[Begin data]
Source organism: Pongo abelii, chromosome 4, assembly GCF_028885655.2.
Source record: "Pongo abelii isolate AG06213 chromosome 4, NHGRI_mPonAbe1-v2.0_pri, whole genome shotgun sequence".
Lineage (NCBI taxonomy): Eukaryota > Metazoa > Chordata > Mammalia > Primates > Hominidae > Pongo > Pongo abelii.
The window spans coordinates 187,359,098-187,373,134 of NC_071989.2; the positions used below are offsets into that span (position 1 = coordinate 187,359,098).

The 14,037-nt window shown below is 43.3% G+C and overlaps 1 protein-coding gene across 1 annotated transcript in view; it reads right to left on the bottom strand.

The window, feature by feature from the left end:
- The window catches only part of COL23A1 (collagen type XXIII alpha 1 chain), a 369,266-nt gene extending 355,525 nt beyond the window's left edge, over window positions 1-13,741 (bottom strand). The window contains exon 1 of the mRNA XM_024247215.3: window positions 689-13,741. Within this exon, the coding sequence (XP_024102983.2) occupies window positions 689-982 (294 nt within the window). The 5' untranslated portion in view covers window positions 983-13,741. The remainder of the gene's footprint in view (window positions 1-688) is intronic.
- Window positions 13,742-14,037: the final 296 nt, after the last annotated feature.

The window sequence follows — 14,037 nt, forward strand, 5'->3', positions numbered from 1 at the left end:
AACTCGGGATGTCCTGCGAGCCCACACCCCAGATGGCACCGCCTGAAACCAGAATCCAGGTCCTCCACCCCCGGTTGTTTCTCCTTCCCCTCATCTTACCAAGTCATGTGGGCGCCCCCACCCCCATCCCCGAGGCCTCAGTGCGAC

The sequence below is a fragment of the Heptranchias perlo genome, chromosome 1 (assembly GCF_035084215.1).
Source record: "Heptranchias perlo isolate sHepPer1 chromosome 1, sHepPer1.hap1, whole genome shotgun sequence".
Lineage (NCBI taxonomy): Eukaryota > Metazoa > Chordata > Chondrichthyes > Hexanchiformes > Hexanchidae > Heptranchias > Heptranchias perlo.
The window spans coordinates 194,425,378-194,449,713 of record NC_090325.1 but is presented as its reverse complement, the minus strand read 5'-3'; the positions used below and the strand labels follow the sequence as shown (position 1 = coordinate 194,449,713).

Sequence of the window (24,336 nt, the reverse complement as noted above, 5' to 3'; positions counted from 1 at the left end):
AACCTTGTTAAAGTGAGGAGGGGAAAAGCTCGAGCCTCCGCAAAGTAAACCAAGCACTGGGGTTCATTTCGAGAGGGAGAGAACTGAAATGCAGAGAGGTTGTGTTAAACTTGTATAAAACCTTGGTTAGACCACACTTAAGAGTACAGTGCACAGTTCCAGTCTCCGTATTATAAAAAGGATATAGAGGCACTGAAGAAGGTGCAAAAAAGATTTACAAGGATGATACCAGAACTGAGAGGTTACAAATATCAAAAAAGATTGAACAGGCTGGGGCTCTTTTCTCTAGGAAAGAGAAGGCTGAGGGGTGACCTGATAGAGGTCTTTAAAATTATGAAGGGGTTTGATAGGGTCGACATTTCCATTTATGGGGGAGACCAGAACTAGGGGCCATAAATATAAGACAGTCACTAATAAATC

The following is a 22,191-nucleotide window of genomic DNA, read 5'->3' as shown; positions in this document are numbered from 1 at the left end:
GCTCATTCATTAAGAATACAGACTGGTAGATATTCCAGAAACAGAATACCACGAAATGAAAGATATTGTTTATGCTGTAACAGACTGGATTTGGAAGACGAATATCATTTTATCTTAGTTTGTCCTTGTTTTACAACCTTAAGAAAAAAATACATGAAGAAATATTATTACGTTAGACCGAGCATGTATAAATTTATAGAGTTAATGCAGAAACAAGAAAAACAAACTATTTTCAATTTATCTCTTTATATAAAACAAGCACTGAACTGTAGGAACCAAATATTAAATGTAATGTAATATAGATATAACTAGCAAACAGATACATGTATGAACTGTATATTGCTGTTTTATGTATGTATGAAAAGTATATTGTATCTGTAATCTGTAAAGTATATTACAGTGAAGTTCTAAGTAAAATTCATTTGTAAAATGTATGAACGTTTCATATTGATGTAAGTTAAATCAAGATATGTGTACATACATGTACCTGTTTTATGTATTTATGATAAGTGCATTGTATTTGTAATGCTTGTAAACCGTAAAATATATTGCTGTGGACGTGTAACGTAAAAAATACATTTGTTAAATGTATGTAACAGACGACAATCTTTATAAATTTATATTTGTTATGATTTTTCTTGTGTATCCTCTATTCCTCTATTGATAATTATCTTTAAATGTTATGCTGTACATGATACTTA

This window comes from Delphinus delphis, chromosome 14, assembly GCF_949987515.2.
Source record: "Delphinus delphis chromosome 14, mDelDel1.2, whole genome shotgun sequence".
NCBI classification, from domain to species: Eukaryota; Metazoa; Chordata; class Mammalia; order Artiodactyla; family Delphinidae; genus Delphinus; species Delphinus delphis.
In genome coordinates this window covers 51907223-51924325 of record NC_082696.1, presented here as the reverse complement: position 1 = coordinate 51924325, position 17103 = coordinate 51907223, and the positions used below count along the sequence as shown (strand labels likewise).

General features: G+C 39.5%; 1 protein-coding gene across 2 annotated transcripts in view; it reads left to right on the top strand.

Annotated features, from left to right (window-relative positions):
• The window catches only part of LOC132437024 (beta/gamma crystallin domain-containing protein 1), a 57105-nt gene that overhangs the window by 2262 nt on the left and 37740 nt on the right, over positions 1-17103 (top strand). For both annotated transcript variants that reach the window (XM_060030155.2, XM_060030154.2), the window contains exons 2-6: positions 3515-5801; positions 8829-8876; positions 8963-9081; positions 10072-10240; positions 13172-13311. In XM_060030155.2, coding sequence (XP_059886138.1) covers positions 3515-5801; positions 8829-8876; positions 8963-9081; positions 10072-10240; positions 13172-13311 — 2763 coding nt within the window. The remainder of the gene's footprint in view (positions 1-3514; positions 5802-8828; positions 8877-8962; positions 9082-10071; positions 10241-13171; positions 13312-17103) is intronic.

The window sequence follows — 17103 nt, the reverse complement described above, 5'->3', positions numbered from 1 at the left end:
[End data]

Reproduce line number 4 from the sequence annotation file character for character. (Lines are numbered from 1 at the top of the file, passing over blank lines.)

The window spans coordinates 187,359,098-187,373,134 of NC_071989.2; the positions used below are offsets into that span (position 1 = coordinate 187,359,098).